Black Friday Is Almost Here!
The Inventory team is rounding up deals you don’t want to miss, now through Cyber Monday. Click here to browse!

How one of the most complicated watches in the world is made

I don't wear a watch and I hate time and yet I'm still so very impressed with the movement of this watch by FP Journe. It's stunning and it is the most complicated watch that FP Journe makes because it's a grande sonniere watch. Which means, it's a complication that is able to audibly chime out the time.


Hodinkee took a deep dive into the making of the FP Journe Sonnerie Souveraine and it's a stunner. Here is Hodinkee explaining what exactly the complication of a Grande Sonniere is:

Quickly – for anyone that doesn't know what a sonnerie is, it is a watch with an active striking mechanism that chimes the quarters and hours without activation from the user. A grande sonnerie strikes the hoursand the quarters each quarter. So, at 3:15, with a grande sonnerie, you would hear three chimes (dongs) for the hours, and then one strike (ding dong) for the first quarter. At 3:30, you would again hear three chimes for the hours, and then two strikes for two quarters.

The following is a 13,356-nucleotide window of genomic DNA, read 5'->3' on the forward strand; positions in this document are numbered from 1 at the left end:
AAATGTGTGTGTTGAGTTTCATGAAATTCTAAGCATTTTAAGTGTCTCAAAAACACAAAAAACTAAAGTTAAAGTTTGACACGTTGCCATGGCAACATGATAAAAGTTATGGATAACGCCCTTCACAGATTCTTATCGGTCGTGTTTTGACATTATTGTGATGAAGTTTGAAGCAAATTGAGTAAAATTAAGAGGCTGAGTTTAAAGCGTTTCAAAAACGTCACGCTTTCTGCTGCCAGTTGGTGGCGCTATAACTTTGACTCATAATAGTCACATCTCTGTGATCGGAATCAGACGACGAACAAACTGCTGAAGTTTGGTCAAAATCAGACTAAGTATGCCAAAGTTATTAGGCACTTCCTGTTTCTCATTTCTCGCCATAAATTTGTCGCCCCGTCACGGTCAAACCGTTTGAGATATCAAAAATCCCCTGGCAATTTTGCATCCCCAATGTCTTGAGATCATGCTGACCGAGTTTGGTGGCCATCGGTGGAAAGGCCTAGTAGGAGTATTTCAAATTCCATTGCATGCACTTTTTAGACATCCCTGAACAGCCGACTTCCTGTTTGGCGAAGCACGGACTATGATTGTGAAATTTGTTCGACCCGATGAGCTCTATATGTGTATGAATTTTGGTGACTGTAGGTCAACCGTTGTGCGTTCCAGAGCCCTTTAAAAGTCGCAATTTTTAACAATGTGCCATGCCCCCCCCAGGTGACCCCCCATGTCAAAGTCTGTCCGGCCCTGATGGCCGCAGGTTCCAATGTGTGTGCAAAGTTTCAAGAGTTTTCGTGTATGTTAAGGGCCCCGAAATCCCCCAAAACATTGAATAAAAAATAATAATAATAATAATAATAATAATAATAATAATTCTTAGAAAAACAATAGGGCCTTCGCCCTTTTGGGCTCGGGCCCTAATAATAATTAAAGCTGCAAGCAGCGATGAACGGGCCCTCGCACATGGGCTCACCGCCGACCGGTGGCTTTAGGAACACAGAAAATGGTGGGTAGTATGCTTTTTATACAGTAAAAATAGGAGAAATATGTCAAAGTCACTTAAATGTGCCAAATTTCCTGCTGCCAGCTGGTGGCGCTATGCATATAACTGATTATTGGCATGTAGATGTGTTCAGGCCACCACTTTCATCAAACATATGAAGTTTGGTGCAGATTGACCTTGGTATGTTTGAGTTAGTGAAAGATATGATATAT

I really think I could watch masters of their craft work forever.

SPLOID is delicious brain candy. Follow us on Facebook or Twitter.

Share This Story

Get our newsletter


lochaber, guillotine enthusiast

I just don't get this...

I mean, I can appreciate the complex crafting and engineering and such involved in a strictly mechanical timepiece....

but why? some cheap quartz-based electronics are going to be more accurate, easier to produce, and less prone to damage... It's sorta like this thing is valued for it's impracticality...